American Studies Home Site Map Gallery of Prints Writing Across the Curriculum Currier & Ives Introduction Currier & Ives Opening

Historical Scenes

The Centennial of 1876 created a surge of patriotism that helped counter the swiftly changing culture of America. An "aggressive pride drove the nation's successful experiment in republican government and the rising power of the common people." (30)
William Penn talking with the Indians.
"Willam Penn's Treaty with the Indians When He Founded the Province of Pennsylvania in 1661. The Only Treaty Never Broken."
"Washington on horseback greeting the troops.
"Washington Taking Command of the American Army at Cambridge, Mass., July 3, 1776."

Unlike European countries that had centuries to draw on as a source of tradition and memory, the United States was without an ancestral past. Currier and Ives helped foster a public memory by producing "more than 250 prints depicting high points in American history." (31)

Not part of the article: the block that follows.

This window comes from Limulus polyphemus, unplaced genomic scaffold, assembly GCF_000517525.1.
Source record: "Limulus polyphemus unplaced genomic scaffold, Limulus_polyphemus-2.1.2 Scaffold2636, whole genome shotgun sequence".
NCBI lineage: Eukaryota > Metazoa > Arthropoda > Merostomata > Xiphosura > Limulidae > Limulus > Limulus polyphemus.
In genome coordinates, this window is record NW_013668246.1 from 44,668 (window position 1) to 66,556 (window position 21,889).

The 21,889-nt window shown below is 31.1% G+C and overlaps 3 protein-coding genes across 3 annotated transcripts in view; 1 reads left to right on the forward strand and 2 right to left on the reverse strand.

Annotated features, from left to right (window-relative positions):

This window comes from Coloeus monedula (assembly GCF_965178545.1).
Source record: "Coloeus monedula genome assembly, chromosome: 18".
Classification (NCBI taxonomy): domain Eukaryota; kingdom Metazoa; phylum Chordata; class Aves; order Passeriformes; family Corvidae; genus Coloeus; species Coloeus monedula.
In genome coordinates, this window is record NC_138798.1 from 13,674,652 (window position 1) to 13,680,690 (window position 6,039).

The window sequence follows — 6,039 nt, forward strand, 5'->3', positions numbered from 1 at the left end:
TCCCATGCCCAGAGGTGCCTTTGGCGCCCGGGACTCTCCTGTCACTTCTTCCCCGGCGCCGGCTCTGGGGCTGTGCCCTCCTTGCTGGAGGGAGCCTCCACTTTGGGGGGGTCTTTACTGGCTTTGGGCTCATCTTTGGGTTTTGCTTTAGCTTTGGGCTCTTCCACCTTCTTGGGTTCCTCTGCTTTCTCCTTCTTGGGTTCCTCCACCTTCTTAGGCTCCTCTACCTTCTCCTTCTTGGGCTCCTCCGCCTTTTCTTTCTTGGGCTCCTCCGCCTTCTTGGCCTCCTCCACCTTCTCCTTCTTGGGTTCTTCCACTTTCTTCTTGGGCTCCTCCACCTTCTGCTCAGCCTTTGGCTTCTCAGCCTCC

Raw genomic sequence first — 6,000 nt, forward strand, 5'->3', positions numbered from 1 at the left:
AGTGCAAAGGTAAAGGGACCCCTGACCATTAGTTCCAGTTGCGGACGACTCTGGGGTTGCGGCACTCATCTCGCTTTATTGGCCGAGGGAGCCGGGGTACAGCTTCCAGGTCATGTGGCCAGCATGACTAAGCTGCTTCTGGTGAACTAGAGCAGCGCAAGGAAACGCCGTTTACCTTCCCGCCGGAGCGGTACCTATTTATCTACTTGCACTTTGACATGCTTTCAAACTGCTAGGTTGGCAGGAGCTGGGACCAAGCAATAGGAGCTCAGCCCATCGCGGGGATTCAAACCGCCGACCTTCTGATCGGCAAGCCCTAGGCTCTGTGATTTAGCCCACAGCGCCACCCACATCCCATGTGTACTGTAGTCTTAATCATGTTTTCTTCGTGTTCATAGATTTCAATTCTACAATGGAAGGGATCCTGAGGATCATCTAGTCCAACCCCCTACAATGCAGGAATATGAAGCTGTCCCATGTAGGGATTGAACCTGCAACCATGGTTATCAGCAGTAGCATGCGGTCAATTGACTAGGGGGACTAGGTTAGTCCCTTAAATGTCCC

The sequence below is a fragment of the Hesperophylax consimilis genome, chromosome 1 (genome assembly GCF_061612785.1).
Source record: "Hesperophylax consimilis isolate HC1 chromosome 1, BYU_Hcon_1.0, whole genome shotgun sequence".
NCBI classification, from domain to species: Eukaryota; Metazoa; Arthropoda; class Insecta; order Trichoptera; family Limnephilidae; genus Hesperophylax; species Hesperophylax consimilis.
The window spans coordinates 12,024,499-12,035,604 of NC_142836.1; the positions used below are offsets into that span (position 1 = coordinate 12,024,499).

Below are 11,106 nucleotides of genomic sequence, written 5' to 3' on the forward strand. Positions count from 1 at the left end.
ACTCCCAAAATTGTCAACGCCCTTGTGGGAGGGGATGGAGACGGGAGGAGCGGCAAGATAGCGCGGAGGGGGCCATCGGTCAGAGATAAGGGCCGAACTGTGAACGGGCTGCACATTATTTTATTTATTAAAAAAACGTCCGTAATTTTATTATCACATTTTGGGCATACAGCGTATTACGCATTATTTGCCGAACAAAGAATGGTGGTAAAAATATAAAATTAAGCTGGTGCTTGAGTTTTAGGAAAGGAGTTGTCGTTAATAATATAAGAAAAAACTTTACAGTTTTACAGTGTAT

In doing so, they helped reassure Americans that they could look back on a virtuous past with pride. It is this recreated past with its nostalgia for the great men of yore that became the foundation for American history lessons taught to immigrants. That the prints may not have resembled anything from real life was irrelevant. Notice that the troops in the print to the left all look like Washington and are dressed like him as well.

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American Studies Home Site Map Gallery of Prints Writing Across the Curriculum Currier & Ives Introduction Currier & Ives Opening

Site created by Marcy McDonald, American Studies, UVA. Last modified: July 30, 2005. E-mail: asgrp@virginia.edu

ENDNOTES | SOURCES

University of Virginia, www.virginia.edu